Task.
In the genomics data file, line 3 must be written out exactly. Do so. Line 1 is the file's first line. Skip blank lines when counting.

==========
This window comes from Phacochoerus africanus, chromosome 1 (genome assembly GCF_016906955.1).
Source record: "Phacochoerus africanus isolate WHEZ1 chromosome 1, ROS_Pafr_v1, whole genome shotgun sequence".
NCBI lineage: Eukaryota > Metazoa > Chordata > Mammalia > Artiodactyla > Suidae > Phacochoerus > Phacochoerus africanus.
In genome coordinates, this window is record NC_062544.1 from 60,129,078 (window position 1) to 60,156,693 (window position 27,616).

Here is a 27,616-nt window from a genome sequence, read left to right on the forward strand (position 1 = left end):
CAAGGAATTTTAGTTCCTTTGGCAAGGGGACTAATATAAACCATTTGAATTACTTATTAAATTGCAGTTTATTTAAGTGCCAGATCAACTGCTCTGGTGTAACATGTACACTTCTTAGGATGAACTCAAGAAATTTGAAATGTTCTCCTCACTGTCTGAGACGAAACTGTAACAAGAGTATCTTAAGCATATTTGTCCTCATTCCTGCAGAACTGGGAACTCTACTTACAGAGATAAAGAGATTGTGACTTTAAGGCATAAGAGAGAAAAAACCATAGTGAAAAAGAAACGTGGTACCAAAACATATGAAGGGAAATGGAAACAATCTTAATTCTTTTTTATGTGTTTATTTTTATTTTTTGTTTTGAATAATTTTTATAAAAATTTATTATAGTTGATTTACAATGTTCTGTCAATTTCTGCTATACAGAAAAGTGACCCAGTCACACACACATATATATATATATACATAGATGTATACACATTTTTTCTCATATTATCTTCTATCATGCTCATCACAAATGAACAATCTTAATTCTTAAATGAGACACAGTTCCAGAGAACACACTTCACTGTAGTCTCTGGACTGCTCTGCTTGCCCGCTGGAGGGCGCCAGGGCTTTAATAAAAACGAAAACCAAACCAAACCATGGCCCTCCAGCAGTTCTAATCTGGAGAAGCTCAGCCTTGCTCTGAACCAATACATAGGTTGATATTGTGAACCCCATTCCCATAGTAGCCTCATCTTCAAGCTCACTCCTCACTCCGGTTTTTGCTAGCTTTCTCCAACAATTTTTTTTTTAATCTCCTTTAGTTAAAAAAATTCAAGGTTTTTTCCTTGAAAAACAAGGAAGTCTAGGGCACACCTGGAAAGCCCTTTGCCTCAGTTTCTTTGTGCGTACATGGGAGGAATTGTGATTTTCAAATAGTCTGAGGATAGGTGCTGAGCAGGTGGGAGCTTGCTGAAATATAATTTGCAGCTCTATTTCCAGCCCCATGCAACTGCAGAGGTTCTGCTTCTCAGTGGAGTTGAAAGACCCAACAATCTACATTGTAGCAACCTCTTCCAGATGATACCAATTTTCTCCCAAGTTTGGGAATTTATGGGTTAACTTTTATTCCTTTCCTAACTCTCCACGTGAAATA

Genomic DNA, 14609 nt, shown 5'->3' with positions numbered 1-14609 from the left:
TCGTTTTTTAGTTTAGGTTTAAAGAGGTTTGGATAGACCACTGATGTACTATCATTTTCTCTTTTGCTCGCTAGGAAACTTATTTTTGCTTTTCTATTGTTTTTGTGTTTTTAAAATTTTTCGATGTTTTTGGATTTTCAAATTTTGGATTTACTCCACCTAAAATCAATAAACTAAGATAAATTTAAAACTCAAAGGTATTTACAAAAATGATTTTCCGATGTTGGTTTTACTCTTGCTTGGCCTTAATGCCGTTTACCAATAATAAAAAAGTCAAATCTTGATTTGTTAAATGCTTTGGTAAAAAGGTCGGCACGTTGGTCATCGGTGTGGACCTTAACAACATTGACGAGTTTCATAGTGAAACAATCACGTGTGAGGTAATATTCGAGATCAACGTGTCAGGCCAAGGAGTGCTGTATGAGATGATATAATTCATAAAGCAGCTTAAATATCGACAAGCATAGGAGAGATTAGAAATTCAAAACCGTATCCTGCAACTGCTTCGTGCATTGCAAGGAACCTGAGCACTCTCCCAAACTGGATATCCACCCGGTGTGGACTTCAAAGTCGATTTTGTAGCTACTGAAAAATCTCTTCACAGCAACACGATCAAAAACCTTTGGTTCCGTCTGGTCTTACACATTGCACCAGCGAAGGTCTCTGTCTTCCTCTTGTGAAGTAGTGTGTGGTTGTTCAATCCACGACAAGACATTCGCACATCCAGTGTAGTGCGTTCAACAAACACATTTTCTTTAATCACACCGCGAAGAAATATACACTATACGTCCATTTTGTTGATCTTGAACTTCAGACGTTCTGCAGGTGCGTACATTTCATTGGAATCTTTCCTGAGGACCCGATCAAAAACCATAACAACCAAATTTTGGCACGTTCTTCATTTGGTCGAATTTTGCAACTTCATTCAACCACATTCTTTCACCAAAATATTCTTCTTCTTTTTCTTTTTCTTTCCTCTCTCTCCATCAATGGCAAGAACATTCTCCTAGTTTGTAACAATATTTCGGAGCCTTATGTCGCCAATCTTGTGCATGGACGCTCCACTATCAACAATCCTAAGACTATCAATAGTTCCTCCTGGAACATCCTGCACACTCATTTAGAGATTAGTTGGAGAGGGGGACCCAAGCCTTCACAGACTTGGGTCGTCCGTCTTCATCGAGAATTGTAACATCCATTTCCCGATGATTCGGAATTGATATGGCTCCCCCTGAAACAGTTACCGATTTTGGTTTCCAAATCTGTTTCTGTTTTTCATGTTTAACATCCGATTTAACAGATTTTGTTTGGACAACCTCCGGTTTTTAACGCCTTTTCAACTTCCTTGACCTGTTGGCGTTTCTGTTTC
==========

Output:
NCBI lineage: Eukaryota > Metazoa > Chordata > Mammalia > Artiodactyla > Suidae > Phacochoerus > Phacochoerus africanus.